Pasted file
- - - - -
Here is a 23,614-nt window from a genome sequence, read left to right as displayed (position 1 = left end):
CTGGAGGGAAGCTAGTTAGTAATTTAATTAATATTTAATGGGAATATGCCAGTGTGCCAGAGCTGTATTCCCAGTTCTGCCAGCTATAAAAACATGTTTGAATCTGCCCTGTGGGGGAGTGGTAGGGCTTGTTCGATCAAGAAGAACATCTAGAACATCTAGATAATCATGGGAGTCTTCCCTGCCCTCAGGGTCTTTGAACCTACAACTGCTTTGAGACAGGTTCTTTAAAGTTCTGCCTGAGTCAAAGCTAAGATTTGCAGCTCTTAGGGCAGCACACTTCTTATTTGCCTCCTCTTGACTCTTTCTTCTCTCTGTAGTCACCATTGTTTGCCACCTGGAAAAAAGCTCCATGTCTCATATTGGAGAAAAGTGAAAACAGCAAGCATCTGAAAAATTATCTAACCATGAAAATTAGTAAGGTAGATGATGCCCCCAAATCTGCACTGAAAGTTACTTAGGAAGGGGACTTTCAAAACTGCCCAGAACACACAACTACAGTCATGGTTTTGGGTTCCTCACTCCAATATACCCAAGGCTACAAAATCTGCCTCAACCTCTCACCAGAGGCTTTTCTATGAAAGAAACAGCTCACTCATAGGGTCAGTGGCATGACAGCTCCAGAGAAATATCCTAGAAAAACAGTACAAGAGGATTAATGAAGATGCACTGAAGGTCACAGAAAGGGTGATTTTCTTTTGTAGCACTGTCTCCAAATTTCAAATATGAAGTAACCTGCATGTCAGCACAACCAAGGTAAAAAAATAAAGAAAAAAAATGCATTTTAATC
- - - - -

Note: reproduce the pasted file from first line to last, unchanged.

Here is a 23,614-nt window from a genome sequence, read left to right as displayed (position 1 = left end):
CTGGAGGGAAGCTAGTTAGTAATTTAATTAATATTTAATGGGAATATGCCAGTGTGCCAGAGCTGTATTCCCAGTTCTGCCAGCTATAAAAACATGTTTGAATCTGCCCTGTGGGGGAGTGGTAGGGCTTGTTCGATCAAGAAGAACATCTAGAACATCTAGATAATCATGGGAGTCTTCCCTGCCCTCAGGGTCTTTGAACCTACAACTGCTTTGAGACAGGTTCTTTAAAGTTCTGCCTGAGTCAAAGCTAAGATTTGCAGCTCTTAGGGCAGCACACTTCTTATTTGCCTCCTCTTGACTCTTTCTTCTCTCTGTAGTCACCATTGTTTGCCACCTGGAAAAAAGCTCCATGTCTCATATTGGAGAAAAGTGAAAACAGCAAGCATCTGAAAAATTATCTAACCATGAAAATTAGTAAGGTAGATGATGCCCCCAAATCTGCACTGAAAGTTACTTAGGAAGGGGACTTTCAAAACTGCCCAGAACACACAACTACAGTCATGGTTTTGGGTTCCTCACTCCAATATACCCAAGGCTACAAAATCTGCCTCAACCTCTCACCAGAGGCTTTTCTATGAAAGAAACAGCTCACTCATAGGGTCAGTGGCATGACAGCTCCAGAGAAATATCCTAGAAAAACAGTACAAGAGGATTAATGAAGATGCACTGAAGGTCACAGAAAGGGTGATTTTCTTTTGTAGCACTGTCTCCAAATTTCAAATATGAAGTAACCTGCATGTCAGCACAACCAAGGTAAAAAAATAAAGAAAAAAAATGCATTTTAATC